With the spark gap paired with the copper receiver, the transmitter's goal was to determine how closely the electrical current's oscillation period matched the transmitter's. Sparks traversed the tiny gap between sphere and wire point, thus confirming the presence of electromagnetism.
After that, he discovered that the velocity of this radiation equaled that of light. Its reflection and refraction properties were also identical.
Consequently, the light was a form of electromagnetic radiation—putting to bed a decade's-long debate in the scientific community. The one-cycle-per-second unit of electromagnetic frequency became known as the "hertz," in his honor. These key findings unlocked Marconi's invention of the radio and the birth of the wireless telegraph.
An adjacent discovery was the photoelectric effect—where a material emits electrically charged particles after absorbing electromagnetic radiation. Hertz showed in 1887 that light changes sparking voltages upon hitting two charged metal electrodes. This change in voltage influenced several additional experiments. Ultimately, scientists learned the relationship between electron kinetic energy and the frequency of light waves.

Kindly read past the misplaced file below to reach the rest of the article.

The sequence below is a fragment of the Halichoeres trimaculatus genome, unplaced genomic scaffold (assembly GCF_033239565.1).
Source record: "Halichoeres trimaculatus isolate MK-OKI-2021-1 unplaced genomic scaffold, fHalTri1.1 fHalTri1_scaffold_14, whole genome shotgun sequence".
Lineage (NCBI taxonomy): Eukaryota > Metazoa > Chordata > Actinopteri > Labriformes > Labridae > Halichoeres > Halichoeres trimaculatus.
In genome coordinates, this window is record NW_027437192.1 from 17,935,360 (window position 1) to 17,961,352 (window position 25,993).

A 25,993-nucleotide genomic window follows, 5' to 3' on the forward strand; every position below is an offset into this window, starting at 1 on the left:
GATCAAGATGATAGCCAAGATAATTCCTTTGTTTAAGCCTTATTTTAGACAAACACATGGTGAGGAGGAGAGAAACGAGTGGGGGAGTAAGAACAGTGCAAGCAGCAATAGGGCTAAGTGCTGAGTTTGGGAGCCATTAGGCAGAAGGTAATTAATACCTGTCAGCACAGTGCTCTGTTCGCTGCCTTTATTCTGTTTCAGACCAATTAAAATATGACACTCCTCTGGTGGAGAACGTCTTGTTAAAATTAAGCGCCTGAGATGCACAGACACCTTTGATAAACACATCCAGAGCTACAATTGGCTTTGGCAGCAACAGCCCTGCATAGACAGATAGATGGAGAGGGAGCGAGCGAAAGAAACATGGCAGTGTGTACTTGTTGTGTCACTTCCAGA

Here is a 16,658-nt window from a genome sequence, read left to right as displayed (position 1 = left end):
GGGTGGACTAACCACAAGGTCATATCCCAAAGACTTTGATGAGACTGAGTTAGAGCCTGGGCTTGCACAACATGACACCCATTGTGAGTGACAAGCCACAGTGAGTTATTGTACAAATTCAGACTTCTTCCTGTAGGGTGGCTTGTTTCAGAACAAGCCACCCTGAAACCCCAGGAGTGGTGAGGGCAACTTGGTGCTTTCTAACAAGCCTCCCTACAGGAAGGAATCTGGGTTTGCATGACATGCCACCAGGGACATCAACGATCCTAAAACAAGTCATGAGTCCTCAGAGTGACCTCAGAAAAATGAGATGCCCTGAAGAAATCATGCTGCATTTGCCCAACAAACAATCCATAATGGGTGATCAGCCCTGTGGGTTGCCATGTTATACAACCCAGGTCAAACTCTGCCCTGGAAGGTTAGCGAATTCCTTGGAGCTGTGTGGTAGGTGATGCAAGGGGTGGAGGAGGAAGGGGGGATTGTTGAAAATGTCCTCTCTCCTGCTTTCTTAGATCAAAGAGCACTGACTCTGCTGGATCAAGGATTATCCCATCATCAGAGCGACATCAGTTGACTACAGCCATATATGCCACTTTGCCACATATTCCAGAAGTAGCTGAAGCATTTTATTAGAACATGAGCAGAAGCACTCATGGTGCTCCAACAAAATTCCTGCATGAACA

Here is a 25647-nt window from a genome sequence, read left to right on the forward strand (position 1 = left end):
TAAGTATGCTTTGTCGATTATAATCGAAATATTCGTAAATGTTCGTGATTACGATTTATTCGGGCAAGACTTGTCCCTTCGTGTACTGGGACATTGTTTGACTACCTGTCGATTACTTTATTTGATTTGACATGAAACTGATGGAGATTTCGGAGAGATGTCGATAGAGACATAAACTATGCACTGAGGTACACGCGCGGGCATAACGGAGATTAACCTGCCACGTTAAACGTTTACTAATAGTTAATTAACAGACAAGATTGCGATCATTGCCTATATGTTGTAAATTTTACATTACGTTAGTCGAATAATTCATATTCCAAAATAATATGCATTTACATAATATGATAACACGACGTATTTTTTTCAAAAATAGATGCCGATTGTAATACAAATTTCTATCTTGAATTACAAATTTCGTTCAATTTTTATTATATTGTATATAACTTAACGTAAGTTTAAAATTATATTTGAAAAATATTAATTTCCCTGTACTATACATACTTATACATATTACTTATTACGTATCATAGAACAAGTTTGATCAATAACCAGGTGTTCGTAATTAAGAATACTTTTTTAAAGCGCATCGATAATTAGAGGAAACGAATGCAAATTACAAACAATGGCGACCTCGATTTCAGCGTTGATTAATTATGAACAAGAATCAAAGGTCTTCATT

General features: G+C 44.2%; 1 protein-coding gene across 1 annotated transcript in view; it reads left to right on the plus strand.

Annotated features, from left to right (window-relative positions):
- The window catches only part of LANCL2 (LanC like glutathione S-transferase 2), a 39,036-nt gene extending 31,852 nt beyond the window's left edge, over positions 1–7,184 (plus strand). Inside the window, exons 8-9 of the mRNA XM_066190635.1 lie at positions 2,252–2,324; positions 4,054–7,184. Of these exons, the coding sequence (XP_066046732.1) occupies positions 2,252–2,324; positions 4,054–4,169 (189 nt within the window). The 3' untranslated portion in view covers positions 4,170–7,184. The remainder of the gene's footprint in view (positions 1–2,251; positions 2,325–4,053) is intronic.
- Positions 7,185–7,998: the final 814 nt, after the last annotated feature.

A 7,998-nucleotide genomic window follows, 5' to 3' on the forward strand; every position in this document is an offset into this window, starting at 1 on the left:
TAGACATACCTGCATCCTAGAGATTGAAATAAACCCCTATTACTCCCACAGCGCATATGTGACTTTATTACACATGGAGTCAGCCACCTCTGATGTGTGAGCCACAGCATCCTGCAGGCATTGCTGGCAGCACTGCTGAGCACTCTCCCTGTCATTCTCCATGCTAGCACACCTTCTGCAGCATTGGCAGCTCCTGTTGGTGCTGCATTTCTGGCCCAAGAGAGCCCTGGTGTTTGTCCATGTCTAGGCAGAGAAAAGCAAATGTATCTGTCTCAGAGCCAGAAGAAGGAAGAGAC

Today, Hertz's findings and those of his successors are applied across many fields. Electrical engineering, physics, and others have significantly benefitted from his inventions and equations on contact mechanics.
Accordingly, he left behind such an unfathomable legacy recognized far and wide. Though he passed in 1894, Heinrich Hertz remains a cornerstone figure to this day, with his teachings becoming the foundations of past, present, and future educations.